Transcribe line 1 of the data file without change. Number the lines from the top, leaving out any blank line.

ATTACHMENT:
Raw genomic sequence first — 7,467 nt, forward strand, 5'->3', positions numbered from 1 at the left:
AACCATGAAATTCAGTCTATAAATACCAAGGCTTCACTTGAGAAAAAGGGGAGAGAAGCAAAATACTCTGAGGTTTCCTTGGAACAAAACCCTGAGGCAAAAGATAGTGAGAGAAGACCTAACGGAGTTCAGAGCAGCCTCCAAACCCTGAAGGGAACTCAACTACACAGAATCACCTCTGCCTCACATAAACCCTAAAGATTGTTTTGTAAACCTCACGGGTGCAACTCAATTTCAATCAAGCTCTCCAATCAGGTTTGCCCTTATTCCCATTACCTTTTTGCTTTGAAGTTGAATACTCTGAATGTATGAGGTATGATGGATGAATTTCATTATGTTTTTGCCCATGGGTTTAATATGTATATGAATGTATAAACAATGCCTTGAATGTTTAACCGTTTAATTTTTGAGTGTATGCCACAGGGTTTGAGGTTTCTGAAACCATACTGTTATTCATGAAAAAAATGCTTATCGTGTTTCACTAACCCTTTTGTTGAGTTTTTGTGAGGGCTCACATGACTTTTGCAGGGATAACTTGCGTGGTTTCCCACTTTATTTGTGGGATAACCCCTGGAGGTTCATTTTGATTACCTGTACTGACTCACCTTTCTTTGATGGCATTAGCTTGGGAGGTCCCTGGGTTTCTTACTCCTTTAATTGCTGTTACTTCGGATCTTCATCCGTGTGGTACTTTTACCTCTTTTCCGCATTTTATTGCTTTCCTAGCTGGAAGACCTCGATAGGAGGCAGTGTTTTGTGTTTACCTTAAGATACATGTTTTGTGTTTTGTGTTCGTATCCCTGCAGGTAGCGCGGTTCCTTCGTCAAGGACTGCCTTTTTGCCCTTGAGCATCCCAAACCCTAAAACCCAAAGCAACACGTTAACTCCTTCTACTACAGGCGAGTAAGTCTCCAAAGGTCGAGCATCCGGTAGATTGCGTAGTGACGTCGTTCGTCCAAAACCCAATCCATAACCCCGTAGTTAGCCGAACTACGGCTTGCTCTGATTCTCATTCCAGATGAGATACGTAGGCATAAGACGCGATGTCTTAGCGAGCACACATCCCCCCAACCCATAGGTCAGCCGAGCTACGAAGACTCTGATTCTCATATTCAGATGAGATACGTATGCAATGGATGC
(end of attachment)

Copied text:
Raw genomic sequence first — 7,467 nt, forward strand, 5'->3', positions numbered from 1 at the left: